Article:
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The more complicated
the data structure, the more urgent the question becomes of how the user is to
supply the structures to the package. This question is particularly important
in a parallel context.
The packages reviewed here have taken the following list of approaches
to this problem.
- Fully internal, not directly accessible, data structures
(basically object oriented programming).
This approach is taken in Petsc (3.10),
and BlockSolve (3.2).
The data structures here
are only accessible through function calls. This means that the package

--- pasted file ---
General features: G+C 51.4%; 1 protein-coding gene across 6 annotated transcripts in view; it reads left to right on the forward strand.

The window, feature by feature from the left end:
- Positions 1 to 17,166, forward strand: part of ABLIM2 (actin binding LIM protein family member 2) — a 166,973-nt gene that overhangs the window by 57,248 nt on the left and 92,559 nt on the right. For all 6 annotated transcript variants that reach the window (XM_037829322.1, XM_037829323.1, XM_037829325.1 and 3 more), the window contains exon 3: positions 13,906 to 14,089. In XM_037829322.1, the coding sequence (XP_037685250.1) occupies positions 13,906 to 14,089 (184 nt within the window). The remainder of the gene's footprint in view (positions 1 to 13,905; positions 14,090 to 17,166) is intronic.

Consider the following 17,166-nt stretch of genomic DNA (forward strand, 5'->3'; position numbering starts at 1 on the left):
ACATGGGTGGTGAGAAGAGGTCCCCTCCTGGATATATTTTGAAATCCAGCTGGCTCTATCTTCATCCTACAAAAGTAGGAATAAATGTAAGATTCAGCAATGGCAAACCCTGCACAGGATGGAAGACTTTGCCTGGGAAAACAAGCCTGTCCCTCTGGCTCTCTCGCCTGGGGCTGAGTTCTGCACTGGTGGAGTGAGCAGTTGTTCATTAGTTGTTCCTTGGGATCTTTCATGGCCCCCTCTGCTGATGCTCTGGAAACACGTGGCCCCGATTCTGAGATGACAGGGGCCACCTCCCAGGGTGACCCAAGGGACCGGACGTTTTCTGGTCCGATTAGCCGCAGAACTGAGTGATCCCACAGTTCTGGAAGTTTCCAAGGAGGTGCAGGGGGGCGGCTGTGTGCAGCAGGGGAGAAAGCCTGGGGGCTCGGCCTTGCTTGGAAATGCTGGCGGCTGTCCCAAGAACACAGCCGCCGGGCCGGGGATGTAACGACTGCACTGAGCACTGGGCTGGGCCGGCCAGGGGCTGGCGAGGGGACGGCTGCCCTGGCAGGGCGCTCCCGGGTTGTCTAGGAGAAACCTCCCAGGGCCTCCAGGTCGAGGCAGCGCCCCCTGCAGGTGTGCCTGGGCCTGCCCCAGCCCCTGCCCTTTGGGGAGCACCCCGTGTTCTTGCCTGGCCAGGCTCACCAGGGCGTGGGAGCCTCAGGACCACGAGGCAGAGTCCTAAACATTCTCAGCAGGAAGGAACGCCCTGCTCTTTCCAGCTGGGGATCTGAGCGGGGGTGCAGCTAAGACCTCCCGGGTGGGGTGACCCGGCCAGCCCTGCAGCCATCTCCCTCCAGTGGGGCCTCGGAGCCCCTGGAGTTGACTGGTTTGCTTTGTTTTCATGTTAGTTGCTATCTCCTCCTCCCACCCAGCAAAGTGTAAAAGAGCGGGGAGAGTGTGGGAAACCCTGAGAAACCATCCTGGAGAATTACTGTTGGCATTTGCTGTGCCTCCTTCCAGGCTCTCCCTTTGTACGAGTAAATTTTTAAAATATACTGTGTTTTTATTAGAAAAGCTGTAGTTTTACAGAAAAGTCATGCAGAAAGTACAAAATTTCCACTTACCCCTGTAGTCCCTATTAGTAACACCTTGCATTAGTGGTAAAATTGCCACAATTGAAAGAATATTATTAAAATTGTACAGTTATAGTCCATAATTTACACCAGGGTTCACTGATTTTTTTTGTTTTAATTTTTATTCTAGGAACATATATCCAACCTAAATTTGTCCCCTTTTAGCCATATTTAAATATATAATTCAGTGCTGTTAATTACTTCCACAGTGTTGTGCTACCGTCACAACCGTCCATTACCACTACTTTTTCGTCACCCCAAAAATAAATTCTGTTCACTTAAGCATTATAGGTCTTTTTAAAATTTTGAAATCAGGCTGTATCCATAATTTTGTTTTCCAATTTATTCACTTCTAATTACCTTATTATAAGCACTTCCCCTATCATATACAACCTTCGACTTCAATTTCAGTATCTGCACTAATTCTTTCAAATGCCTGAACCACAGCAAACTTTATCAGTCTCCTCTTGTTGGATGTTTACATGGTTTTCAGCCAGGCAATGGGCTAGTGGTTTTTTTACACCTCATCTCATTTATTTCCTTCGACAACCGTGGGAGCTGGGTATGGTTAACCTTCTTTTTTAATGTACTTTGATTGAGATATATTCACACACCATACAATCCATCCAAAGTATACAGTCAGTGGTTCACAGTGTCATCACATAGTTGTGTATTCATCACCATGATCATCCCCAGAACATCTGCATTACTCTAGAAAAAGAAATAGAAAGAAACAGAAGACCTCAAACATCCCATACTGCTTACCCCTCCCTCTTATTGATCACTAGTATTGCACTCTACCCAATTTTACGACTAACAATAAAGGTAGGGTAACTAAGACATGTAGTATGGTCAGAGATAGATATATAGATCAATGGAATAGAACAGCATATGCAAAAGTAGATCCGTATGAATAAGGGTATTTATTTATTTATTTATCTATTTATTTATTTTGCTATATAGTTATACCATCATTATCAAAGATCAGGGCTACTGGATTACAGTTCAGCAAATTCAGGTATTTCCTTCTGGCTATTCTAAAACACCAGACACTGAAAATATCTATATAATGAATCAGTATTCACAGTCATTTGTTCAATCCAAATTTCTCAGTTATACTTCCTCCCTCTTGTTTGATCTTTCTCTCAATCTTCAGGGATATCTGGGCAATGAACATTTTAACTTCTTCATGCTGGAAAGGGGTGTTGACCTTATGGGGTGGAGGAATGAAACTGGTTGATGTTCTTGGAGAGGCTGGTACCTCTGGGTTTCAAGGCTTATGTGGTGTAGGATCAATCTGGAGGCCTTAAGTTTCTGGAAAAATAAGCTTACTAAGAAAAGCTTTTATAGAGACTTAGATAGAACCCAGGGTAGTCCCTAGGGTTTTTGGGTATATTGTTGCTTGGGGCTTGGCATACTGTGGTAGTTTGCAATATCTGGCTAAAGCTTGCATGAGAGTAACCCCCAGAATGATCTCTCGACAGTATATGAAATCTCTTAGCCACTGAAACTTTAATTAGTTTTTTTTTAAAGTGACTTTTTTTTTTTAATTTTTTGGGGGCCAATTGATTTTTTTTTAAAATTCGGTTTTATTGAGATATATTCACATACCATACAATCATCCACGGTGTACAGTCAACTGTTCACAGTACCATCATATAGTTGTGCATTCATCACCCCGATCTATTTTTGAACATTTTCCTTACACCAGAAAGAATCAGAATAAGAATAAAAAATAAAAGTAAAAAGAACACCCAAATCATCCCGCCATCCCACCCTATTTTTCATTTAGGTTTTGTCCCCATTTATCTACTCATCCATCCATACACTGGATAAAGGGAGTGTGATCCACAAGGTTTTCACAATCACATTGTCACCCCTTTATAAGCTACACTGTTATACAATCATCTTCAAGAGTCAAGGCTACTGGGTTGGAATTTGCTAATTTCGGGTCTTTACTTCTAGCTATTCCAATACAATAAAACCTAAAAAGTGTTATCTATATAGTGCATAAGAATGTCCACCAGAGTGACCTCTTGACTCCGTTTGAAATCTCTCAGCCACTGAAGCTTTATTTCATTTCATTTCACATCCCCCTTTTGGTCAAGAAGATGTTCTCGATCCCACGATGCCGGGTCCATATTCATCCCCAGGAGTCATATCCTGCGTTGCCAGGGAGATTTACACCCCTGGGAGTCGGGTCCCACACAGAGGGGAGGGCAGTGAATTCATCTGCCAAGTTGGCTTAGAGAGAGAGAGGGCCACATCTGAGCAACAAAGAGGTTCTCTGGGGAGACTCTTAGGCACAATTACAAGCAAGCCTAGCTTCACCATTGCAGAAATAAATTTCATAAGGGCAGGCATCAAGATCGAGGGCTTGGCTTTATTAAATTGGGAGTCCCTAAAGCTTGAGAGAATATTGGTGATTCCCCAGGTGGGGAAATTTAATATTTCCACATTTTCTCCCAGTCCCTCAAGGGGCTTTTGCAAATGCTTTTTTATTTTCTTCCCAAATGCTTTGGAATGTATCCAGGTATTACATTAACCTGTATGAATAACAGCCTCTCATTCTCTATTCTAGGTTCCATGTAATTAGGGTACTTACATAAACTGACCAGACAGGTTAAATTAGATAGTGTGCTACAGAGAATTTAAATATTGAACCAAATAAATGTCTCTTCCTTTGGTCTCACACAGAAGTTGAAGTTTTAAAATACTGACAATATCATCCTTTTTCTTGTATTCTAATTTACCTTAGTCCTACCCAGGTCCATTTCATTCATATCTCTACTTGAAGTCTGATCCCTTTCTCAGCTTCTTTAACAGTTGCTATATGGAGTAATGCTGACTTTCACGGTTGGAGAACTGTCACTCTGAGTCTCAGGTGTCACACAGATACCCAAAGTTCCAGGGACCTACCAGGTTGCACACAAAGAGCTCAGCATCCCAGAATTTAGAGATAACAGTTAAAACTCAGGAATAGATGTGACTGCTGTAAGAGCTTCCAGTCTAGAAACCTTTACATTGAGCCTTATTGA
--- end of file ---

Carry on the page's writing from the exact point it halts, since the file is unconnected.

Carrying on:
has to supply routines for constructing the structures, for inspecting
them, and for applying them.
- Prescribed, user supplied, data structures.
This approach is taken in Aztec (3.1);
it is available in PCG (3.9).
Here the user has to construct the data structures, but the
package supplies the product and solve routines.
- User supplied, arbitrary, data structures, with user supplied
product and solve routines.
This approach is available in PCG (3.9)
and Petsc (3.10);
the object-oriented package IML++ (3.5) can also
be considered to use this approach.
- User defined data structures, not passed to the iterative method
at all; product and solve operations are requested through a reverse
This approach is taken in PIM (3.11);
it is also available in PCG (3.9).
Mon Aug 25 17:46:10 PDT 1997